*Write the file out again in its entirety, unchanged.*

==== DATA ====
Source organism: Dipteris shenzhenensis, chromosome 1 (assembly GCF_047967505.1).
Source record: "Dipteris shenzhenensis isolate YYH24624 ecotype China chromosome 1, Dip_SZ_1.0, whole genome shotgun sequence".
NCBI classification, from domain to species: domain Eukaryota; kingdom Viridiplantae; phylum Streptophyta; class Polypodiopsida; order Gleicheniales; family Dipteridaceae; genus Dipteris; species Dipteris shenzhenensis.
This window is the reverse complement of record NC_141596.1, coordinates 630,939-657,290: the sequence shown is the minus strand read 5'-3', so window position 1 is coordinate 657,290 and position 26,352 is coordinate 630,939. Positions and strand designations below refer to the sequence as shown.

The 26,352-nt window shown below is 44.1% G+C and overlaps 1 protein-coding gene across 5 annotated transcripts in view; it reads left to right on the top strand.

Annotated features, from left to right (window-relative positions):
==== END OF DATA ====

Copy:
Source organism: Dipteris shenzhenensis, chromosome 1 (assembly GCF_047967505.1).
Source record: "Dipteris shenzhenensis isolate YYH24624 ecotype China chromosome 1, Dip_SZ_1.0, whole genome shotgun sequence".
NCBI classification, from domain to species: domain Eukaryota; kingdom Viridiplantae; phylum Streptophyta; class Polypodiopsida; order Gleicheniales; family Dipteridaceae; genus Dipteris; species Dipteris shenzhenensis.
This window is the reverse complement of record NC_141596.1, coordinates 630,939-657,290: the sequence shown is the minus strand read 5'-3', so window position 1 is coordinate 657,290 and position 26,352 is coordinate 630,939. Positions and strand designations below refer to the sequence as shown.

The 26,352-nt window shown below is 44.1% G+C and overlaps 1 protein-coding gene across 5 annotated transcripts in view; it reads left to right on the top strand.

Annotated features, from left to right (window-relative positions):